NYC Construction Spending Expected to Reach an All-Time High
Construction spending in NYC is expected to reach record highs by the end of this year. The New York Building Congress recently released a report detailing that by the end of 2018, the city’s construction costs may reach $61.5 billion, the highest cost in NYC history.
The New York Building Congress’ “2018-2020 Construction Outlook” report predicts that construction activity will incur costs that are 25 percent higher than the costs in 2017, which were recorded at $49.3 billion. According to the report, many of the projects contributing to the spike in construction costs are predicted to be for developments such as hotels, institutional developments, office space, entertainment venues, and other types of non-residential construction. The report anticipates that there will be a record 39 million gross square feet of non-residential construction by the end of 2018, followed by a decrease to 30.4 million in 2019 and 23.4 million in 2020.
Although non-residential construction projects are predicted to account for a bulk of this year’s construction costs, spending for residential construction projects is expected to see growth from the previous year as well, inflating from $23.5 billion in 2017 to an estimated $39 billion by the end of 2018. Infrastructure and transit projects will account for a big percentage of costs as well. The report details that the MTA is expected to spend $7.2 billion on improving its problematic subway system and other infrastructure initiatives throughout the city are estimated to cost $9.1 billion. Other projects which are predicted to incur high costs include NYC capital projects paid for by Public Authority expected to cost $1.9 billion, and “public works” projects paid for by the government (involving construction projects to improve roads, bridges, mass transit, and other types of infrastructure) are expected to cost up to $19.5 billion, which is a 32 percent increase from the total $14.8 billion spent in 2017.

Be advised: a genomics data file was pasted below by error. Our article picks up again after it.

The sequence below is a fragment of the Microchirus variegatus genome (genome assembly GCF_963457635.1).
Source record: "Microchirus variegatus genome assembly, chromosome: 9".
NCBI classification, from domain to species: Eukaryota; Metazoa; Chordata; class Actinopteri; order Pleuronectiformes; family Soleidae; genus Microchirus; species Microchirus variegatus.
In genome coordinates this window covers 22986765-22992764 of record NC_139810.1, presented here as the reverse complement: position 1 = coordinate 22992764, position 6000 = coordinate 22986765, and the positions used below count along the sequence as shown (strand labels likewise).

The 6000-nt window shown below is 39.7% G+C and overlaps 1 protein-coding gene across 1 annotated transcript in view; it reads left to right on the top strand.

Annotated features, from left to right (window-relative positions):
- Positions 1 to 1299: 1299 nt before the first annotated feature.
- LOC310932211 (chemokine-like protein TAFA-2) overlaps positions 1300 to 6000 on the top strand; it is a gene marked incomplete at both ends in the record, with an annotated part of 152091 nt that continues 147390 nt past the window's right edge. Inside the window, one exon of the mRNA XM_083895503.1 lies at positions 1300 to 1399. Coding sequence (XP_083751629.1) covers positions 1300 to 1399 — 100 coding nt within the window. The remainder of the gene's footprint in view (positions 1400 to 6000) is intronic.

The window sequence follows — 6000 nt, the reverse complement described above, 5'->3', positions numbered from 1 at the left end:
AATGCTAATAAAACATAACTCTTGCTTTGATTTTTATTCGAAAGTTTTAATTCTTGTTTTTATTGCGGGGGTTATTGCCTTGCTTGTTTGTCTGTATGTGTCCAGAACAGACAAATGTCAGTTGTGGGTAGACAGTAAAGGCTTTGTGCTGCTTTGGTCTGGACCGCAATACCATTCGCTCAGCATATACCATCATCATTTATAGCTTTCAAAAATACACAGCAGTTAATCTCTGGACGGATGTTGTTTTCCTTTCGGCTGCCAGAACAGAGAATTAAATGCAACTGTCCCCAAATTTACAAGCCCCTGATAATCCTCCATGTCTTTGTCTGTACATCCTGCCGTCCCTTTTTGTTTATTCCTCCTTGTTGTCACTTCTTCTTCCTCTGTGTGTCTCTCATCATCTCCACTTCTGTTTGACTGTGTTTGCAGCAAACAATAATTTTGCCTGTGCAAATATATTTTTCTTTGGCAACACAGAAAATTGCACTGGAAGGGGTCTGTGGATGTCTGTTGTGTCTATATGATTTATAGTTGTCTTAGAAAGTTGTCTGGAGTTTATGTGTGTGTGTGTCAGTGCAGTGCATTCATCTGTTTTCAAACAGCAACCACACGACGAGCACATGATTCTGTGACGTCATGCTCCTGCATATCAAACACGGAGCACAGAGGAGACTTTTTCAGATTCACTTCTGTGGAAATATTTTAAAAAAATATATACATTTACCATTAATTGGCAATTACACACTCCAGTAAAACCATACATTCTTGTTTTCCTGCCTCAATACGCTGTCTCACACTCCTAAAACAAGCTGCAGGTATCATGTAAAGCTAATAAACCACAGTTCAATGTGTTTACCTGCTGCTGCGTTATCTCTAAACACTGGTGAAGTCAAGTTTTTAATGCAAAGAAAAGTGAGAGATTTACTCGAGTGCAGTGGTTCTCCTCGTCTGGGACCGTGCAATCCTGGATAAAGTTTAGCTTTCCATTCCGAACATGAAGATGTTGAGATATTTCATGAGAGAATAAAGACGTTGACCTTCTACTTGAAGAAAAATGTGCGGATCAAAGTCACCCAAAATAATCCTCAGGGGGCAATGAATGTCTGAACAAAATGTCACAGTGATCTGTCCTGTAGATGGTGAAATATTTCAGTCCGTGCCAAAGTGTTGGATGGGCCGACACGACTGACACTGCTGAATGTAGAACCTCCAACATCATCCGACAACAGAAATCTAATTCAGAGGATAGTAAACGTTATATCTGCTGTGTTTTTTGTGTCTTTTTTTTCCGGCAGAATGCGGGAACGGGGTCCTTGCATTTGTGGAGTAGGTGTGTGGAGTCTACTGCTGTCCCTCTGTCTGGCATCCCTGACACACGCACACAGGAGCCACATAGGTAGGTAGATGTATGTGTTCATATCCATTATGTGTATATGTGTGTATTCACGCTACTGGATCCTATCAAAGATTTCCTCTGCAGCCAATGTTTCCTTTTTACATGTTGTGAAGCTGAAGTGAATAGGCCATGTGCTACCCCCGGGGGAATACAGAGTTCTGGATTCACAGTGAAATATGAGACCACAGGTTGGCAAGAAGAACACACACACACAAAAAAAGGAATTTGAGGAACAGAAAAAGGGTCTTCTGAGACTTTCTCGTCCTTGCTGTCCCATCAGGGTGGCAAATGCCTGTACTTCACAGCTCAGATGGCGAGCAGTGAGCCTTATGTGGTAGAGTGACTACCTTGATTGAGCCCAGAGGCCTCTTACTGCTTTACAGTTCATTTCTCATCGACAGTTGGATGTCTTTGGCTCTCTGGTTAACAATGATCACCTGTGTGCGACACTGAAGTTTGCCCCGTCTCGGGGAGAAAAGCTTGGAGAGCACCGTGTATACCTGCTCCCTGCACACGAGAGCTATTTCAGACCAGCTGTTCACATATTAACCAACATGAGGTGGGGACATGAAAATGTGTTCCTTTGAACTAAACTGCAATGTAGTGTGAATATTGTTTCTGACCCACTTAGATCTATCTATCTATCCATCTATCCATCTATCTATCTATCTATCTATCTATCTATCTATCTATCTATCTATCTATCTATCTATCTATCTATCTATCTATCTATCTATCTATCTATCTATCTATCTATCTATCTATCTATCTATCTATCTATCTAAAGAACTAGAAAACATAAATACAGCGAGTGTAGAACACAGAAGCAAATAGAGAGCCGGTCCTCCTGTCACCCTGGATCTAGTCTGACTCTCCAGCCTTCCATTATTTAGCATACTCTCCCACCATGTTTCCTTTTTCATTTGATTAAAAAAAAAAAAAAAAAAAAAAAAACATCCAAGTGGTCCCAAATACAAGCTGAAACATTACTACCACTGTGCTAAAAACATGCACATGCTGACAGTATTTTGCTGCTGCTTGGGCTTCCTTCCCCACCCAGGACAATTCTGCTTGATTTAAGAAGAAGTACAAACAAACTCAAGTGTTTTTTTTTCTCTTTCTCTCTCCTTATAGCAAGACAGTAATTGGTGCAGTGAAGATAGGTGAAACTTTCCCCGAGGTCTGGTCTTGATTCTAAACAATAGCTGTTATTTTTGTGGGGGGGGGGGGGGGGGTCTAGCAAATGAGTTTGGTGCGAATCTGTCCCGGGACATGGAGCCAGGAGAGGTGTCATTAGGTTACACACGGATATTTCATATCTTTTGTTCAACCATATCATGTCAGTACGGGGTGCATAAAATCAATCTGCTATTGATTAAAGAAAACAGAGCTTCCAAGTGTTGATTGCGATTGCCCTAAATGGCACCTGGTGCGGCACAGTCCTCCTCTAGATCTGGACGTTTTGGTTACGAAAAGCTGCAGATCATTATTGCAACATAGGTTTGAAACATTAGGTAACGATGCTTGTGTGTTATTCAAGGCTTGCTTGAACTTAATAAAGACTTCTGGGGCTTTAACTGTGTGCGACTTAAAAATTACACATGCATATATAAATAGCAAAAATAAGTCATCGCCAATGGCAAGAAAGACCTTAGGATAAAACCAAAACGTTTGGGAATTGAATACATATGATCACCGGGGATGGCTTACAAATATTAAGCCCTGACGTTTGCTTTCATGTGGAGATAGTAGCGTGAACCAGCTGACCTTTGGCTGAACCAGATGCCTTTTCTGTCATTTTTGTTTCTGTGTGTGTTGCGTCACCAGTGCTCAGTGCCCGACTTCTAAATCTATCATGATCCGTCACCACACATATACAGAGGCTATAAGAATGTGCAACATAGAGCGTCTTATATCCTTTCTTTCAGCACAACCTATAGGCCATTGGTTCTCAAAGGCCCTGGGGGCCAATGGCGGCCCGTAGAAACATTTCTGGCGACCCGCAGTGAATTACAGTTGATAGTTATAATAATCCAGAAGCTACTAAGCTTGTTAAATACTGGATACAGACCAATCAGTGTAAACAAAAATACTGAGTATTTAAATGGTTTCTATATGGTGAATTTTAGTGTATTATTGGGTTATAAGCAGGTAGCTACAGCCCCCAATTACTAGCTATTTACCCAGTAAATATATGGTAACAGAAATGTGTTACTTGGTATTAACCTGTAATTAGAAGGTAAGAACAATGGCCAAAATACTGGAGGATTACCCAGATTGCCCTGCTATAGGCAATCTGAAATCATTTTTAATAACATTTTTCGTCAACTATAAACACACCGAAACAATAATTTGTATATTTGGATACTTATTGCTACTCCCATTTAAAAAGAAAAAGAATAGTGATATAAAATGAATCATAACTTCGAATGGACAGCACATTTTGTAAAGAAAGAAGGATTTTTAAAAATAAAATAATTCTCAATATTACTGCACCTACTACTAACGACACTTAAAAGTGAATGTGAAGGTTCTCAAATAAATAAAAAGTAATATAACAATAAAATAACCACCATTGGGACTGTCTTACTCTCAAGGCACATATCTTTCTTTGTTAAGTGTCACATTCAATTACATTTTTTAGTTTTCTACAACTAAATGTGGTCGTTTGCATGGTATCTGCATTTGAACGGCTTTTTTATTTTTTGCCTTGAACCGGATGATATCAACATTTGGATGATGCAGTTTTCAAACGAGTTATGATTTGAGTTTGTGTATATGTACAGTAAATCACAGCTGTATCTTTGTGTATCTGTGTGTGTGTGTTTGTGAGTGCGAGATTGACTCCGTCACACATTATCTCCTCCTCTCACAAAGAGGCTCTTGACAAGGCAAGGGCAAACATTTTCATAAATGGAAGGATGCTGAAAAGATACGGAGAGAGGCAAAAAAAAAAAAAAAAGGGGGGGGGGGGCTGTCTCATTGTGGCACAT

In terms of residential construction, the Construction Outlook details that costs may rise to $14 billion by the end of 2018, a substantial increase from the $13.2 billion recorded in 2017. The report also predicts that between 2018 and 2020, 60,000 new apartments will be developed throughout the city (around 20,000 apartments per year).
The boom in construction is good news for the city and New York state, according to New York Building Congress president and CEO Carlo Scissura. Scissura stated that the new report “shows growth in nearly every sector,” and that “this boom equals more jobs for New Yorkers and a stronger economy across the state.” New York has already seen good results from increased construction in recent years, and the pattern is expected to continue. Construction employment is expected to rise for the seventh year in a row, and the number of jobs is predicted to surpass 150,000 for the second consecutive year.